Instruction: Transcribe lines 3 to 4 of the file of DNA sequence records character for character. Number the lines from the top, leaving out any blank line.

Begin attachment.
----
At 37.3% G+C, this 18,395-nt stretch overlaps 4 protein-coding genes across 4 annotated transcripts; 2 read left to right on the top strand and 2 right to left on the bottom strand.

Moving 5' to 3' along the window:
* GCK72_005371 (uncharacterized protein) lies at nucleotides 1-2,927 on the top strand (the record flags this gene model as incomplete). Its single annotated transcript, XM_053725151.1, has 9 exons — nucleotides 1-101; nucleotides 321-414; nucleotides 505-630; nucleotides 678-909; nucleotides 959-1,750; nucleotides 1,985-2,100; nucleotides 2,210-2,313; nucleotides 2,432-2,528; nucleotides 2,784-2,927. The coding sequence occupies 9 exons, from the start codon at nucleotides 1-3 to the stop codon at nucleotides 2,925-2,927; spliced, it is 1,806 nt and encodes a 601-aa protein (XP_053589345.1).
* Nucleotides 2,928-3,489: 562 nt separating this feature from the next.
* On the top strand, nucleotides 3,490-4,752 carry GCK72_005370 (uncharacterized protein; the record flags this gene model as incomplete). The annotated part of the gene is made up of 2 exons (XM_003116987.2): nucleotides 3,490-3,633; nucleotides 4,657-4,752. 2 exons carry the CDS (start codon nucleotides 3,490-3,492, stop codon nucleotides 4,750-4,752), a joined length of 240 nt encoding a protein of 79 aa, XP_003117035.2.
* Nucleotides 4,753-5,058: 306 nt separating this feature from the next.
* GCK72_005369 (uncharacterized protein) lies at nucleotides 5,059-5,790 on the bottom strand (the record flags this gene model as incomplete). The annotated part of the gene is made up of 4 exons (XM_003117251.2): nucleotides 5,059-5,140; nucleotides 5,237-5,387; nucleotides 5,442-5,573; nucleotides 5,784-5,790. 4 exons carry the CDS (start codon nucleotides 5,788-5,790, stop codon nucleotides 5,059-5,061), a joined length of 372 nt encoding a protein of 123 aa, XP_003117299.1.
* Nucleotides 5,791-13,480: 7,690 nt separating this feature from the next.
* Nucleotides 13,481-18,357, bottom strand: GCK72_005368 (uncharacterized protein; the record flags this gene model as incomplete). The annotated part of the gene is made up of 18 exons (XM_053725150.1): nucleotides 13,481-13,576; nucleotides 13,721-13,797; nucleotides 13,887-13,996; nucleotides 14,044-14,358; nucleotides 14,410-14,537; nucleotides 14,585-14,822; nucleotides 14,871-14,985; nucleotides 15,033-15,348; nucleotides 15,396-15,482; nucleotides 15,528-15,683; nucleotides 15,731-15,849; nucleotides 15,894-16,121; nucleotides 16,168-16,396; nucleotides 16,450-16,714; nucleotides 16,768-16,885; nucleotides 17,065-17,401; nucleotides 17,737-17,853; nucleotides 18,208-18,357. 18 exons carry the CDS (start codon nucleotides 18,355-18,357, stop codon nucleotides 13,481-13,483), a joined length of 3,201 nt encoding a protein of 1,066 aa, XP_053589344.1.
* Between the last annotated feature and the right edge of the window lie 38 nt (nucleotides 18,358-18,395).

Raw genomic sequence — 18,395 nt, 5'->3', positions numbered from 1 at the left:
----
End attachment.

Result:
* GCK72_005371 (uncharacterized protein) lies at nucleotides 1-2,927 on the top strand (the record flags this gene model as incomplete). Its single annotated transcript, XM_053725151.1, has 9 exons — nucleotides 1-101; nucleotides 321-414; nucleotides 505-630; nucleotides 678-909; nucleotides 959-1,750; nucleotides 1,985-2,100; nucleotides 2,210-2,313; nucleotides 2,432-2,528; nucleotides 2,784-2,927. The coding sequence occupies 9 exons, from the start codon at nucleotides 1-3 to the stop codon at nucleotides 2,925-2,927; spliced, it is 1,806 nt and encodes a 601-aa protein (XP_053589345.1).
* Nucleotides 2,928-3,489: 562 nt separating this feature from the next.